• In what ways do particular components of the intervention work, and how does the design of the intervention change during the course of implementation?
Jeffrey C. Wayman

The Data-Informed District: Implementation and Effects of a District-Wide Data Initiative
University of Texas at Austin

Current education policy gives districts, schools, and educators a difficult task: to take the abundance of school data generated each year and turn it into information that can help improve educational practice. Wayman argues that most districts lack the capacity to use data effectively and broadly. In previous work with K-12 school districts, Wayman and his team have evaluated districts’ information needs, designed and implemented data systems, and assessed the results. In the current study, they are going into three Texas school districts to help them become “data-informed districts.” The relevant data are conceived of broadly to include not only the familiar student learning assessments, but also student background data, human resource information, and educator judgment. The ultimate goal is for all players to integrate data use into their practice in service of the larger goals of the district. Underlying the research are three primary questions:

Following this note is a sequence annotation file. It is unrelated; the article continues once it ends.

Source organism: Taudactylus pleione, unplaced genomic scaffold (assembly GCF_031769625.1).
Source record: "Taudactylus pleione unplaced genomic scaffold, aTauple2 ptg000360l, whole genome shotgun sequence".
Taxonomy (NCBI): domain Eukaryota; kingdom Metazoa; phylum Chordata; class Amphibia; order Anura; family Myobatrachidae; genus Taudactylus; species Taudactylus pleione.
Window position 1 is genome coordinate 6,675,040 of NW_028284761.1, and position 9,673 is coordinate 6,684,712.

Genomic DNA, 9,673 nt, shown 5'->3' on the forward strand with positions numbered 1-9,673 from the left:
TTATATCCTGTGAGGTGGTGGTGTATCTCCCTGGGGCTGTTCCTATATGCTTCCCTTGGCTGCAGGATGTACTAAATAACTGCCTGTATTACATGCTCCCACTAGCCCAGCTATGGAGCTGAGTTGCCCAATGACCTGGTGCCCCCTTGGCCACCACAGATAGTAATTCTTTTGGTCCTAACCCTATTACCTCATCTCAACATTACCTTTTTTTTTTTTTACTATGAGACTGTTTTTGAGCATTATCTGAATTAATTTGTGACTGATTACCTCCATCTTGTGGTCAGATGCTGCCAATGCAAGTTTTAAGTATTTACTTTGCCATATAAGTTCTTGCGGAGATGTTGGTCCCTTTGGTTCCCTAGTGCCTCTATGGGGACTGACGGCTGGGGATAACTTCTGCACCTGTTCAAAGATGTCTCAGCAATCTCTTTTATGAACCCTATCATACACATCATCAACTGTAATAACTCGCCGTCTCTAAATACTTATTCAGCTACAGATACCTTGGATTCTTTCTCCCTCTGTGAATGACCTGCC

1. Which data use practices throughout a particular district are common to other districts, and which are dependent on a particular context?
  2. What is a scalable framework for establishing a data-informed district?
  3. What are the effects on student achievement and educator practice of establishing a data-informed district?

This is a mixed-methods study that proceeds in four phases. Quantitative and qualitative data are being collected from a wide range of stakeholders in the district, in schools, and in the community (e.g., school board members and/or parent groups) and include artifacts, interview and focus group data, educator surveys, and student achievement data. In the first two phases, the research team is gathering data, evaluating districts’ needs, and developing recommendations and will involve collection of district artifacts and an initial round of interviews and focus groups. In a third, implementation phase, the team is working with district personnel to design a plan for implementing recommendations. This phase also includes data collection through interviews, focus groups, and observation of meetings. The final evaluation stage looks at early effects of the implementation, using qualitative and quantitative measures of change.


2010 Grant Summaries

James Kemple, New York University
John Tyler, Brown University

Study of ARIS Usage and Lessons from the ARIS-Local Rollout

New York City’s Achievement Reporting and Innovative System (ARIS) can be described as both a system for storing and accessing student data and a knowledge management tool that draws from student biographical and enrollment information, formative assessment and state test results, and custom reports. By studying its use and the impact of its use on student achievement, Kemple and Tyler hope to learn more about the challenges to implementing school data systems and their effectiveness in improving teaching and learning.